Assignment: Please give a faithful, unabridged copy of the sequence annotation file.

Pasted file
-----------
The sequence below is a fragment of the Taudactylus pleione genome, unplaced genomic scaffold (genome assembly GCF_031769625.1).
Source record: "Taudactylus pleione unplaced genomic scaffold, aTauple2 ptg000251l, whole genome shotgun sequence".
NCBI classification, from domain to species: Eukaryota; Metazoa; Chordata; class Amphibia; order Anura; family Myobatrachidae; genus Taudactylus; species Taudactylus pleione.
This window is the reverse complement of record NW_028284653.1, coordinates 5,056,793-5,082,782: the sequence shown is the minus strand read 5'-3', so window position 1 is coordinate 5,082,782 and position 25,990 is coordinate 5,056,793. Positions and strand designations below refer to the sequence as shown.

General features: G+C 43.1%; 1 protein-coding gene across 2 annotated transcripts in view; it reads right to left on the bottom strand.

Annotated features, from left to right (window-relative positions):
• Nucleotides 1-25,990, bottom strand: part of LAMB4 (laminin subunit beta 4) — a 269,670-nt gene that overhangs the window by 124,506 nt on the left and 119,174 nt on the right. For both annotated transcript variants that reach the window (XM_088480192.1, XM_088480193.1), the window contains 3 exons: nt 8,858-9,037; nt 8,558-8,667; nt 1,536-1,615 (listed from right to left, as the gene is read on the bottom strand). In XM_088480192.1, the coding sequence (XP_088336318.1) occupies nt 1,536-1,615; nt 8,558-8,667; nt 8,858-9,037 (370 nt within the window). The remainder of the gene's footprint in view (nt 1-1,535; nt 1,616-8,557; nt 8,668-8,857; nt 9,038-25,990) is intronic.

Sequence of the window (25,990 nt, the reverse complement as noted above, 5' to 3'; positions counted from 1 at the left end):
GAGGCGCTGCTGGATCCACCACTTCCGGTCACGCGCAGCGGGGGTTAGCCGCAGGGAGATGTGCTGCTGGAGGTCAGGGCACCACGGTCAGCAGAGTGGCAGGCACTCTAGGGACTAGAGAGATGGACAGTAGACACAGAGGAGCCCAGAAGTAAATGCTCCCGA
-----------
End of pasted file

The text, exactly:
The sequence below is a fragment of the Taudactylus pleione genome, unplaced genomic scaffold (genome assembly GCF_031769625.1).
Source record: "Taudactylus pleione unplaced genomic scaffold, aTauple2 ptg000251l, whole genome shotgun sequence".
NCBI classification, from domain to species: Eukaryota; Metazoa; Chordata; class Amphibia; order Anura; family Myobatrachidae; genus Taudactylus; species Taudactylus pleione.
This window is the reverse complement of record NW_028284653.1, coordinates 5,056,793-5,082,782: the sequence shown is the minus strand read 5'-3', so window position 1 is coordinate 5,082,782 and position 25,990 is coordinate 5,056,793. Positions and strand designations below refer to the sequence as shown.

General features: G+C 43.1%; 1 protein-coding gene across 2 annotated transcripts in view; it reads right to left on the bottom strand.

Annotated features, from left to right (window-relative positions):
• Nucleotides 1-25,990, bottom strand: part of LAMB4 (laminin subunit beta 4) — a 269,670-nt gene that overhangs the window by 124,506 nt on the left and 119,174 nt on the right. For both annotated transcript variants that reach the window (XM_088480192.1, XM_088480193.1), the window contains 3 exons: nt 8,858-9,037; nt 8,558-8,667; nt 1,536-1,615 (listed from right to left, as the gene is read on the bottom strand). In XM_088480192.1, the coding sequence (XP_088336318.1) occupies nt 1,536-1,615; nt 8,558-8,667; nt 8,858-9,037 (370 nt within the window). The remainder of the gene's footprint in view (nt 1-1,535; nt 1,616-8,557; nt 8,668-8,857; nt 9,038-25,990) is intronic.

Sequence of the window (25,990 nt, the reverse complement as noted above, 5' to 3'; positions counted from 1 at the left end):
GAGGCGCTGCTGGATCCACCACTTCCGGTCACGCGCAGCGGGGGTTAGCCGCAGGGAGATGTGCTGCTGGAGGTCAGGGCACCACGGTCAGCAGAGTGGCAGGCACTCTAGGGACTAGAGAGATGGACAGTAGACACAGAGGAGCCCAGAAGTAAATGCTCCCGA